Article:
I was still laying on my side, with my back toward the main part of the room. When I turned and looked to see what was happening, I felt as if we had been transported to another room.
Dressed in scrubs, Emily took a seat in the catcher’s position. They took apart part of my bed (with me still on it), removing the foot half. A light, previously hidden, descended from the ceiling.
“Look, Kacie! They have the bassinet all ready for your baby!” Karin told me.
I looked over to see two pediatricians taking their position near it.
Suzanna, a kind pediatrician who stopped to chat with me earlier in the evening, had also returned. She hadn’t yet observed an epidural-free delivery and wanted to see one. She had attempted an unmedicated delivery herself, but she ended up going for that epi.
Push time. Emily discovered that I was completely dilated (which I figured I was) and the baby was at +3 station. That made me really excited and I forgot all about that epidural!
Somewhere around that time, they gave me an oxygen mask. I don’t know if the baby was acting funny or what the deal was.
I stayed in the side-lying position. Karin supported my right leg as I pushed with the contractions. After a few pushes, we could tell this position wasn’t going to be the most effective.
I didn’t feel like moving, but I did want to get the baby out. I ended up in the 45-degree angle reclined pose, and Shane supported one leg while Karin held the other. Karin taught me how to push.
We waited for the next contraction.
“Here it comes!” I announced, feeling my abdomen tighten.
Shane and Karin got into position.
“Take a deep breath, then let it out,” Karin directed. “Take another, now hold it and push! Bear down like you’re having the biggest bowel movement of your life!”
Now, I’ve got to say that I’m an experienced BMer. I’ve dealt with all sorts of BMs. In a vague way, pushing out my baby felt like I was having a massive BM. But mostly, it felt like I was pushing out a baby.
I was able to get three good pushes in per contraction. Shane counted aloud how long I pushed, which was helpful to me.
When I worked with my body and pushed with those contractions, I felt no pain. I felt extreme pressure, but no pain. Isn’t that something? It only hurt if I wasn’t giving it a good heave-ho with my pushing muscles.
I could feel the difference between a good-effort push and a so-so one. With the strong pushes, I could feel my baby slowly work his way out. Emily, Karin and Shane could also tell, and encouraged me along.
“Your baby has hair!” Emily told me. My next push was much stronger.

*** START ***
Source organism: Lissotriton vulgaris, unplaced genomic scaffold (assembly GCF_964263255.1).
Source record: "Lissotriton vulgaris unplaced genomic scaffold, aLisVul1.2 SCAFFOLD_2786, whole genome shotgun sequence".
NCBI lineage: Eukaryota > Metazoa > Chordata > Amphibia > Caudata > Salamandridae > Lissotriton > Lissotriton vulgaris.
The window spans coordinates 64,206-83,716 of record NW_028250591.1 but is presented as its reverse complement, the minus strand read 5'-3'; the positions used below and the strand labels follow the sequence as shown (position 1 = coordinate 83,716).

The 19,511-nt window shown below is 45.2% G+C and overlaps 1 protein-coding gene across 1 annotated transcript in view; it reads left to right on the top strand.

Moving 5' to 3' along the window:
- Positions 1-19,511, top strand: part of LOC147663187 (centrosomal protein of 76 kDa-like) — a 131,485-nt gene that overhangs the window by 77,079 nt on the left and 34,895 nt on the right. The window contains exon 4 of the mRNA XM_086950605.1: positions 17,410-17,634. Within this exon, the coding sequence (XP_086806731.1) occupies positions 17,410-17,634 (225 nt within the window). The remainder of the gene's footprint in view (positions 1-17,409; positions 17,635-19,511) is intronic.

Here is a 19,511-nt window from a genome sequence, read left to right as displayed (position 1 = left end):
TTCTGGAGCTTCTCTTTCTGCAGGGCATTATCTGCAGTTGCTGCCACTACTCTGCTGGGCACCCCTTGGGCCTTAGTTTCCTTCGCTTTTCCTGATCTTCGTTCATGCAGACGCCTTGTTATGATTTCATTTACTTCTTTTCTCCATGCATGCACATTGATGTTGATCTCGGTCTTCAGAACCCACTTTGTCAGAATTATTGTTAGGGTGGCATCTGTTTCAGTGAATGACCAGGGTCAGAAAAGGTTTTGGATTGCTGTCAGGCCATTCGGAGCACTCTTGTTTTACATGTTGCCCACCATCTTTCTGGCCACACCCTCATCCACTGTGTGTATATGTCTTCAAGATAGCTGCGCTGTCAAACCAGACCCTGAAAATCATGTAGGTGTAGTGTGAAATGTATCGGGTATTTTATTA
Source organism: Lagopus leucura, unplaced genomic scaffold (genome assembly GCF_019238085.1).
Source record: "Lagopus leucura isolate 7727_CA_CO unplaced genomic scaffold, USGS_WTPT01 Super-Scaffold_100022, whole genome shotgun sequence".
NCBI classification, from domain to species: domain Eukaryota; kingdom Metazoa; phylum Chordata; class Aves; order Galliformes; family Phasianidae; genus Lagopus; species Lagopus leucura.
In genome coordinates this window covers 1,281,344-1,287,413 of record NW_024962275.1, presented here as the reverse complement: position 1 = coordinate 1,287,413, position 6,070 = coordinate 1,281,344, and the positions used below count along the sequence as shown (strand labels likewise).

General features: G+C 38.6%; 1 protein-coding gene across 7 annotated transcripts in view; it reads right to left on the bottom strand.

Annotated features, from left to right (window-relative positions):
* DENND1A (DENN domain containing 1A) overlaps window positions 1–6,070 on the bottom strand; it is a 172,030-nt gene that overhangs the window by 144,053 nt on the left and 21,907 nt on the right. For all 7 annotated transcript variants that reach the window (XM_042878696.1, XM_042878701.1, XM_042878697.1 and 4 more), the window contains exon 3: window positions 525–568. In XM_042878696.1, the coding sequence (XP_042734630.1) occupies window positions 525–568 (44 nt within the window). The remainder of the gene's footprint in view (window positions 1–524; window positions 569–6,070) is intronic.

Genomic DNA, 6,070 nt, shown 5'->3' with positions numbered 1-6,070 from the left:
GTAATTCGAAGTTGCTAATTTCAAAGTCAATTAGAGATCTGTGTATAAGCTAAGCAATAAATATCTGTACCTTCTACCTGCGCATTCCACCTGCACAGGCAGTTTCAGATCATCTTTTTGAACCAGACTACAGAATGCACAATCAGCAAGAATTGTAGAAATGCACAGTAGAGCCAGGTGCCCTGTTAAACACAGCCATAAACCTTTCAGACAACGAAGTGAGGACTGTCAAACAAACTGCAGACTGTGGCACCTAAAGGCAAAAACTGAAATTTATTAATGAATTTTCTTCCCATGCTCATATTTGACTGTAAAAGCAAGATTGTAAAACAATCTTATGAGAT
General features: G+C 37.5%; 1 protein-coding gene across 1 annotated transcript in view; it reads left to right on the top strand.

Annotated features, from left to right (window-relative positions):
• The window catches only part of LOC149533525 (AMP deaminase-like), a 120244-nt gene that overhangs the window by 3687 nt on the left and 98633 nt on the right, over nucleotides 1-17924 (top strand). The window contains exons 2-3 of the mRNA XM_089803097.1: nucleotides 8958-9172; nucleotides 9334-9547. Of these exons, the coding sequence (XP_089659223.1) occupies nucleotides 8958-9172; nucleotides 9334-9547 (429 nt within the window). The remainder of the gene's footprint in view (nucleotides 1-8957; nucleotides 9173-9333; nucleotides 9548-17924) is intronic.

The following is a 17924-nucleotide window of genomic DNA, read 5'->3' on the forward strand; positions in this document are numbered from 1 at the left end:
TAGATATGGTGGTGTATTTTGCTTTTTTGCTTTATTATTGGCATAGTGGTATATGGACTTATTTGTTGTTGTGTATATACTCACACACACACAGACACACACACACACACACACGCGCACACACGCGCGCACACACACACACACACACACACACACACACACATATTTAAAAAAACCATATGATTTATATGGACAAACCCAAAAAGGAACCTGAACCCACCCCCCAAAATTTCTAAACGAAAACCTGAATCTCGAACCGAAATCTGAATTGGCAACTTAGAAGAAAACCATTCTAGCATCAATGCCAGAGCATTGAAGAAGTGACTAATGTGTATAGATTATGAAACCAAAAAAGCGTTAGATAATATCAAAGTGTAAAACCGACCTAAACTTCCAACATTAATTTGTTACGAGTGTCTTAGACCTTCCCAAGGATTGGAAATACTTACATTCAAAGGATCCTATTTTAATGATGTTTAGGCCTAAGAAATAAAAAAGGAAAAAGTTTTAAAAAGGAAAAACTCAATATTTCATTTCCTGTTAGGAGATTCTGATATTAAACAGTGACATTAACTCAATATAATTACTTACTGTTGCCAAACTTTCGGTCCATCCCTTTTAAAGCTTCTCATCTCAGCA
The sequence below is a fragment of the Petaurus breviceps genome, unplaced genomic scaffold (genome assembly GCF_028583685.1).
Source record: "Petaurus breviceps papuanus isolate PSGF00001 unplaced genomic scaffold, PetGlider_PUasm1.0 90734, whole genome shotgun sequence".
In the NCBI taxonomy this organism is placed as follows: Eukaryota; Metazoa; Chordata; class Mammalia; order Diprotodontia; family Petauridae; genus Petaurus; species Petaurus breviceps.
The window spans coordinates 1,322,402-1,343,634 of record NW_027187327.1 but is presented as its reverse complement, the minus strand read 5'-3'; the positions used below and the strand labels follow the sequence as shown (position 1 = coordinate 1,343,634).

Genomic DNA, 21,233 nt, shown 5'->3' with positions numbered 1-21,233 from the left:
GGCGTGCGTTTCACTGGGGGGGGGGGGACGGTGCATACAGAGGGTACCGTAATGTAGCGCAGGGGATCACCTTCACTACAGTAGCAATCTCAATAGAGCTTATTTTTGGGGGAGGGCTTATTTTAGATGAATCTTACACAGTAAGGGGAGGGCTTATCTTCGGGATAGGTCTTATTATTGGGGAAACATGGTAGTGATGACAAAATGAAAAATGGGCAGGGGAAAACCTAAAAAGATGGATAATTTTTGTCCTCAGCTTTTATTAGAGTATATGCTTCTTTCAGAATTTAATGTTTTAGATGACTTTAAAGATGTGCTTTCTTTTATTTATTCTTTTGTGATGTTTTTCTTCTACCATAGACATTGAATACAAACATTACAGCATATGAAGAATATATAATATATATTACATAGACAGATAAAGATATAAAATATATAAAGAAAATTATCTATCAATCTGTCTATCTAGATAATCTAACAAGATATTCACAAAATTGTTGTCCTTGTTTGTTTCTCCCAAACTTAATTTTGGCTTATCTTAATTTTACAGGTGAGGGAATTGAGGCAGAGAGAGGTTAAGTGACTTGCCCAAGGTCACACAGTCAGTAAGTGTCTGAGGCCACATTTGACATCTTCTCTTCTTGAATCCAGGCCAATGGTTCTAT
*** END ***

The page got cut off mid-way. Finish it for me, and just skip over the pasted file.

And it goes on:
“What do you think?” I asked her between contractions.
“What do I think about what?”
“What do you think about how this is going?” I asked.
“I think you have just a few more pushes before meeting your baby!”
I rallied my strength and concentrated all my energy on getting my baby out. I loved being pregnant, but I knew I’d love being my son’s mom even more. It was time to meet the little guy who had been kicking my ribs for so many months.
Another breath, another push.
“It burns!” I hollered. I was aware that this burning sensation, or “ring of fire” as it’s sometimes called, meant that the baby was crowning. He was almost out!
I leaned back on the bed, resting and waiting for the next contraction.
“I bet he’s born by 4:21,” I heard Karin say to someone else.
“Oh yeah? What time is it?” I wanted to know.
No way. How did it get to be 4 a.m. on Saturday? Shane and I had lost all concept of time.
I needed a little more time than Karin predicted.
Our final contraction. I took a breath and pushed with everything I had.
A head! A head was out!
“One more push, Kacie! Push now!”
Even though my contraction was over, I pushed once more.
4:24 a.m. Beautiful Boy – John Lennon
Jonathan was here!
In one motion, Emily placed my son on my belly. He “bit” her finger with his gums as she suctioned fluid from his mouth.
I couldn’t take my eyes off him. Screaming, covered in goo and just a little bit blue, he was the most incredible thing I had ever seen.
“Happy birthday, Baby!” I whispered. “Welcome to your life!”
Emily says I pushed for about 46 minutes, but it didn’t feel that long to me.
Emily handed Pittsburgh’s newest father some scissors, and Shane cut Jonathan’s umbilical cord.
We originally wanted to wait to cut the cord until it stopped pulsing, but because of my preeclampsia, the pediatricians wanted the cord cut and the baby evaluated sooner.
The doctors examined and weighed my baby, and I was surprised to hear he was only 6 pounds 5 ounces. He felt a lot bigger on the way out!
Shane went to stand near our son while Emily collected Jonathan’s cord blood for public donation.
A few little pushes, and out came the placenta. Bye!
I looked over at Jonathan, who was still naked and screaming. The kid had the biggest feet!
He was perfectly healthy, and they bundled him up and placed him in Shane’s arms. He brought him over so I could get a better look while Emily stitched my second-degree tear.
Shane and I looked at our child, staring into his beautiful face and feeling overwhelmed with emotion. We had done it. We had given birth to a healthy baby boy, and without pain medication. It was a total group effort — Shane, Johnny, myself and the medical staff. And God. God was there every step of the way.
A new life entered the world that day, bringing with him new parents, new grandparents, aunts and uncles — and a whole lot of joy.